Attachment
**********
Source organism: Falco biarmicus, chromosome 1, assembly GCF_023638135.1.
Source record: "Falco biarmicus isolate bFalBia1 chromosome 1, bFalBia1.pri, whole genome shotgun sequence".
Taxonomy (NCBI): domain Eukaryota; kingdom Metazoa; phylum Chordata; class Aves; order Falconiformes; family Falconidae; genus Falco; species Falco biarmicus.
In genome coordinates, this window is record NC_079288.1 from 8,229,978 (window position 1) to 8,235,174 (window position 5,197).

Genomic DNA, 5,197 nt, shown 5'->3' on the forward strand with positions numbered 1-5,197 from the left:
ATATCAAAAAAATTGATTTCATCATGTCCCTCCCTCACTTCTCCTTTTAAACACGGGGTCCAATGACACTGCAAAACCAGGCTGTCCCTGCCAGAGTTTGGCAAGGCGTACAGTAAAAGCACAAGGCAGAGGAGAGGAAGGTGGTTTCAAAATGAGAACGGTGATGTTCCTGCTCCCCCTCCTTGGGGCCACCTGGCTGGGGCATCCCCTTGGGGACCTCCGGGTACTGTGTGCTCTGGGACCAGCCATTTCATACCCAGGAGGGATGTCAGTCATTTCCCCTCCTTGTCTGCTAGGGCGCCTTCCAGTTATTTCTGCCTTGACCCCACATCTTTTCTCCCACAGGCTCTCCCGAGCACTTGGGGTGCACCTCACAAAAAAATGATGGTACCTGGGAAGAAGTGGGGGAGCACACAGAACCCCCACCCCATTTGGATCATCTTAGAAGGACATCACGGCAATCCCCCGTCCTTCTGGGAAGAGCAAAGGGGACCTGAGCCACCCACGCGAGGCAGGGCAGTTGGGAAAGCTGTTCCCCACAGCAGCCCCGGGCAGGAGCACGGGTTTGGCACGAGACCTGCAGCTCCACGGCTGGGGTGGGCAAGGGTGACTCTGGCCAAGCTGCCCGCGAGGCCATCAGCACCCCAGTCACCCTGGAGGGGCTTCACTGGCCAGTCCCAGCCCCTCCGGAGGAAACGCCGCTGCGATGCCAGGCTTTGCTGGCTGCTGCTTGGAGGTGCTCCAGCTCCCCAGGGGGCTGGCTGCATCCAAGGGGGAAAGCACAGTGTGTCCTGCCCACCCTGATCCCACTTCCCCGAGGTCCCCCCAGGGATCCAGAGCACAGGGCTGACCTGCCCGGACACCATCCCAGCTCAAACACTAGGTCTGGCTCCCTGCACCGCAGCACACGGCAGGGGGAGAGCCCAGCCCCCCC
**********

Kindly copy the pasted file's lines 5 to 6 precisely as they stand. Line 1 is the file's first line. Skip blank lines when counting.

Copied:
Genomic DNA, 5,197 nt, shown 5'->3' on the forward strand with positions numbered 1-5,197 from the left:
ATATCAAAAAAATTGATTTCATCATGTCCCTCCCTCACTTCTCCTTTTAAACACGGGGTCCAATGACACTGCAAAACCAGGCTGTCCCTGCCAGAGTTTGGCAAGGCGTACAGTAAAAGCACAAGGCAGAGGAGAGGAAGGTGGTTTCAAAATGAGAACGGTGATGTTCCTGCTCCCCCTCCTTGGGGCCACCTGGCTGGGGCATCCCCTTGGGGACCTCCGGGTACTGTGTGCTCTGGGACCAGCCATTTCATACCCAGGAGGGATGTCAGTCATTTCCCCTCCTTGTCTGCTAGGGCGCCTTCCAGTTATTTCTGCCTTGACCCCACATCTTTTCTCCCACAGGCTCTCCCGAGCACTTGGGGTGCACCTCACAAAAAAATGATGGTACCTGGGAAGAAGTGGGGGAGCACACAGAACCCCCACCCCATTTGGATCATCTTAGAAGGACATCACGGCAATCCCCCGTCCTTCTGGGAAGAGCAAAGGGGACCTGAGCCACCCACGCGAGGCAGGGCAGTTGGGAAAGCTGTTCCCCACAGCAGCCCCGGGCAGGAGCACGGGTTTGGCACGAGACCTGCAGCTCCACGGCTGGGGTGGGCAAGGGTGACTCTGGCCAAGCTGCCCGCGAGGCCATCAGCACCCCAGTCACCCTGGAGGGGCTTCACTGGCCAGTCCCAGCCCCTCCGGAGGAAACGCCGCTGCGATGCCAGGCTTTGCTGGCTGCTGCTTGGAGGTGCTCCAGCTCCCCAGGGGGCTGGCTGCATCCAAGGGGGAAAGCACAGTGTGTCCTGCCCACCCTGATCCCACTTCCCCGAGGTCCCCCCAGGGATCCAGAGCACAGGGCTGACCTGCCCGGACACCATCCCAGCTCAAACACTAGGTCTGGCTCCCTGCACCGCAGCACACGGCAGGGGGAGAGCCCAGCCCCCCC